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UA grad to probe collision for Navy

A Little Rock native and graduate of the University of Arkansas, Fayetteville, will lead the U.S. Navy’s investigation into the June 17 collision of a Philippine-flagged container ship with the USS Fitzgerald, which resulted in the deaths of seven sailors. The Navy named Rear Adm. Brian Fort as the lead investigator Friday. Fort is commander of Navy Region Hawaii and commander of Naval Surface Group Middle Atlantic. Fort graduated from Little Rock Catholic High School in 1985 and the UA in 1989, receiving a bachelor’s degree in electrical engineering.

He earned a master’s degree in national security and strategic studies from the Naval War College, according to a biography of him at navy.mil. Fort is also a graduate of the Joint Forces Staff College. The collision occurred on a clear night about 64 miles southwest of Yokosuka, Japan, when the ACX Crystal crashed nose-first into the Fitzgerald’s right side, according to the Navy. The 29,060-ton ACX Crystal is about four times the size of the Fitzgerald, which is a guided-missile destroyer. The Fitzgerald suffered severe damage, including a large puncture below the ship’s waterline, opening the hull to the sea, according to a news release. The collision caused rapid flooding of three compartments that included two berthing areas for 116 of the 300 crew members on the ship.

Vice Adm. Joseph Aucoin, commander of the U.S. 7th Fleet, which is based in Japan, held a news conference Sunday saying there may be several investigations of the collision. Fort is leading what is known as the Manual of the Judge Advocate General investigation.

“The U.S. Coast Guard is to take the lead on the marine casualty investigation,” Aucoin said. “We recognize that there are other organizations who have equities in this incident, and we expect they will conduct their own separate investigations. … I will not speculate on how long these investigations will last.”

According to a news article from the U.S. Naval Institute, Fort’s job will be to guide investigators who are collecting data from the ship, interview the crew and evaluate other details. Fort’s past assignments include command of the Norfolk, Va.-based USS Gonzalez, command of Destroyer Squadron 26 — serving as the sea combat commander for the Eisenhower Carrier Strike Group — and command of the Navy Nuclear Power Training Unit at Ballston Spa, N.Y. He also served as executive officer of the Navy Nuclear Power Training Unit in Charleston, S.C., as the Navy Federal Executive Fellow at the George Washington University Elliot School of International Affairs.

Fort graduated in 1981 from Our Lady of the Holy Souls Catholic School in Little Rock, which has pupils from preschool through eighth grade. According to a post on the school’s Facebook page, Fort is married to the former Kelli Laine Simpson, who is a 1986 graduate of Mount Saint Mary Academy in Little Rock and a 1990 graduate of the UA, Fayetteville, with a bachelor’s degree in elementary education. They have two daughters. Madison is a graduate of Texas A&M University, and Olivia is a student at Virginia Tech University, according to the post.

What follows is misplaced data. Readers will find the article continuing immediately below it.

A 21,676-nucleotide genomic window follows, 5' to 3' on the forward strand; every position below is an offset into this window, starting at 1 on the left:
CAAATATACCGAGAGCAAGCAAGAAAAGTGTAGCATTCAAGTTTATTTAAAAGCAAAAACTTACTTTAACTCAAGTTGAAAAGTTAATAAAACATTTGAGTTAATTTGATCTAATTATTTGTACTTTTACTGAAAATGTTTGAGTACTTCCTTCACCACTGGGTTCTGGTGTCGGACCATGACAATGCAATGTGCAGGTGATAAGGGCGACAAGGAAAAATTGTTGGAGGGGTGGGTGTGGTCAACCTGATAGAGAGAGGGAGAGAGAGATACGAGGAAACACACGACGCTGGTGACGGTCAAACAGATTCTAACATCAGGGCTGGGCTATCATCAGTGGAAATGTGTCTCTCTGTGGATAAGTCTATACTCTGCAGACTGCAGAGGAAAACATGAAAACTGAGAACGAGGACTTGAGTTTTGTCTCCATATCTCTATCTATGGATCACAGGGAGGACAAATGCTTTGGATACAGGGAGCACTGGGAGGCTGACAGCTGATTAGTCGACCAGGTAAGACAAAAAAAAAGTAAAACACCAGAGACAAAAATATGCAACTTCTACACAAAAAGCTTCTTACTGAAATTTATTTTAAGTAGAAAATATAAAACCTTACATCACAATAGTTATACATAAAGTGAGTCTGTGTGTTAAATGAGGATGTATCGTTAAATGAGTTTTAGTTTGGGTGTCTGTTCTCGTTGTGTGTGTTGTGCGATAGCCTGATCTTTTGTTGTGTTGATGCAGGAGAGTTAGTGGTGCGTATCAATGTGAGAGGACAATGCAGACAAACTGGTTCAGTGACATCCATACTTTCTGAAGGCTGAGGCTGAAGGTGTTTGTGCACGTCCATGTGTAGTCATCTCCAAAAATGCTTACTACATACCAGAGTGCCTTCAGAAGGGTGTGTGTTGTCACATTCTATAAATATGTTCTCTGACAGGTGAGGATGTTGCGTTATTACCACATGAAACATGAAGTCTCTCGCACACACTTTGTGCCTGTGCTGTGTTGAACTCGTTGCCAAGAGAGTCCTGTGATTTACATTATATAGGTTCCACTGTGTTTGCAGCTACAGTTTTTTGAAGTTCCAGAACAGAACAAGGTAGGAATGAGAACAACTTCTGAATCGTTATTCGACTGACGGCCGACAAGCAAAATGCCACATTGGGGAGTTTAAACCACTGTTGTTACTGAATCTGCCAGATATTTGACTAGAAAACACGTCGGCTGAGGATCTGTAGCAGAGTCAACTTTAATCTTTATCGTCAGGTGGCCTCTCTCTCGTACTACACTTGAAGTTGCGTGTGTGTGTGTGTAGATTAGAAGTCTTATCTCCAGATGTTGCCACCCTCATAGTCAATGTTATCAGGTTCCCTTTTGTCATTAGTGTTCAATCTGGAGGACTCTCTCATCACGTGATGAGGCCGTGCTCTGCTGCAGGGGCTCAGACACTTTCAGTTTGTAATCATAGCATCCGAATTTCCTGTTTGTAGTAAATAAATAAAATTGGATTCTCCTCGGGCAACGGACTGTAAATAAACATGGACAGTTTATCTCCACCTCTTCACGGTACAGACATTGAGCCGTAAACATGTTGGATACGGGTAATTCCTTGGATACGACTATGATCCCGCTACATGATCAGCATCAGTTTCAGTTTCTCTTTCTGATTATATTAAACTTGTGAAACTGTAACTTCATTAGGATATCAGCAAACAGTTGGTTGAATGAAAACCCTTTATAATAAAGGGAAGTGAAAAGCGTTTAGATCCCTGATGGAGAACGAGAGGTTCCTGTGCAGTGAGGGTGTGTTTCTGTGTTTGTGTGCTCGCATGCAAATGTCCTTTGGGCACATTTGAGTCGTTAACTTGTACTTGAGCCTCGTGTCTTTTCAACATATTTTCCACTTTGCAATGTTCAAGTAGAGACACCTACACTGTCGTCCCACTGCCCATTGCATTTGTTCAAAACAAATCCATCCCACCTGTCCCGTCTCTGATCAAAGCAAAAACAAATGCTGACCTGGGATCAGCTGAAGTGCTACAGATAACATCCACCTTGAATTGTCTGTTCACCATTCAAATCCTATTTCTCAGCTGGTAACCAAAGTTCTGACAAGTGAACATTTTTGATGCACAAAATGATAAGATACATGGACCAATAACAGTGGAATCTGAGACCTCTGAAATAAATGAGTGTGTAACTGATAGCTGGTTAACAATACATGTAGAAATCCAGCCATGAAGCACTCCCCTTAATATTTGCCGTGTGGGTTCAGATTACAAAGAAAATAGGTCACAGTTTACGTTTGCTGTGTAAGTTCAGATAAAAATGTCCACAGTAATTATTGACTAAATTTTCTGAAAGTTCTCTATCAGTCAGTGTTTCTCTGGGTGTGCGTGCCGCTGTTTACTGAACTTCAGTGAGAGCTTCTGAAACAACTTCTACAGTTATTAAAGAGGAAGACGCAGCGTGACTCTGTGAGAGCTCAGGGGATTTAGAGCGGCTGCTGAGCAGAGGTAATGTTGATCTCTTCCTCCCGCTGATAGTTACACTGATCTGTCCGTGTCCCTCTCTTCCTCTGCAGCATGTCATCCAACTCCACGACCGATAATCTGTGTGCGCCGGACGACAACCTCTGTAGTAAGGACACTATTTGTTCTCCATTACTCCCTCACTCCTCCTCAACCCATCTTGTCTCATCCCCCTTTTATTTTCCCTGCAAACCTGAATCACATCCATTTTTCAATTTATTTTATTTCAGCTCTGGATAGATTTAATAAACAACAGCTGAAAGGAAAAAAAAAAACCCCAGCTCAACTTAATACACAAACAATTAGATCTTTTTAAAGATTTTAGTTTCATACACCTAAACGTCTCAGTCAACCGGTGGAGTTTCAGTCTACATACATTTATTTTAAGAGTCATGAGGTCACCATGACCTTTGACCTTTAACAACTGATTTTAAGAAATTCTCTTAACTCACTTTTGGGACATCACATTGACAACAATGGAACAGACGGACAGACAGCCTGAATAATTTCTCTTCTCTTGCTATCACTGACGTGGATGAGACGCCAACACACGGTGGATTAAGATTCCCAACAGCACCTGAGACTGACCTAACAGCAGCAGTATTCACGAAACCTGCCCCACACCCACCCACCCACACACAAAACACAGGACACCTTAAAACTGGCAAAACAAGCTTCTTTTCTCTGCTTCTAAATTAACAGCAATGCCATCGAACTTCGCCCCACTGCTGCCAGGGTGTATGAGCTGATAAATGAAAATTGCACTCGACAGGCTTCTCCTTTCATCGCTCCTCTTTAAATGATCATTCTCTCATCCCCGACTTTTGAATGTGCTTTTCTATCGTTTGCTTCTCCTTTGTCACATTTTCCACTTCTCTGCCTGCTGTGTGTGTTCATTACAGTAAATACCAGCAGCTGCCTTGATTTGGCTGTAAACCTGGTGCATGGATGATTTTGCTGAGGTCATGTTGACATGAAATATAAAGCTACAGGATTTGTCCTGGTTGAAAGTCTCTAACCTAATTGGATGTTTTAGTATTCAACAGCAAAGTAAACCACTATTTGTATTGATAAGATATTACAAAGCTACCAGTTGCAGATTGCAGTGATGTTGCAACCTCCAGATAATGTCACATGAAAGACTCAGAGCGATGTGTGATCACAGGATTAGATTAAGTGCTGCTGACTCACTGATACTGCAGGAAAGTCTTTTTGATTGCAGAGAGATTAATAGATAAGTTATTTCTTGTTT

Metro on 06/24/2017

21 state guardsmen bound for Balkans

Families and friends dressed in red, white and blue filled the 39th Brigade headquarters in North Little Rock to see off 21 Arkansas National Guardsmen for a nine-month mission Thursday morning. Among them, Shannan Rozenberg, who watched through tears the brief deployment ceremony for the troops heading to Kosovo and Bosnia-Herzegovina. It comforted Rozenberg to know that her husband’s mission, his third deployment, is a noncombat one. Nonetheless, it was difficult to say goodbye.

“It’s still not easy,” she said.

Thursday’s sendoff marked the final installment of the 39th Infantry Brigade Combat Team’s three-part deployment this spring. The 130 soldiers will support the Kosovo Force, an ongoing NATO peacekeeping mission that began in response to the end of the war between the Serbian government and its autonomous province of Kosovo. The initial purpose of the mission was to help that nation recover from the conflict by relocating displaced people, removing mines, providing medical assistance, protecting ethnic minorities and supporting the establishment of civilian government. Now, the mission’s purpose is to maintain peace across the Balkans. Brig. Gen. Kirk Van Pelt told the soldiers that their work will continue to stabilize the region.

“The peace and support operations that you are about to undertake will be instrumental in maintaining the local security and to ensure the safety of the citizens of Kosovo for the next year,” Van Pelt said.

Kosovo Force involves roughly 4,500 military members from 29 countries, according to the mission’s website. Thirty Arkansas National Guardsmen were sent May 8, and 80 were sent May 29, Lt. Col. Joel Lynch said. They serve as the headquarters staff in Kosovo, while the troops sent off Thursday will work in training, advisory, supply and administration. In addition to the 21 at the ceremony, two soldiers from the same brigade have already been sent over for training, and four are completing a postal mission in Germany, Lt. Col. Miriam Carlisle said.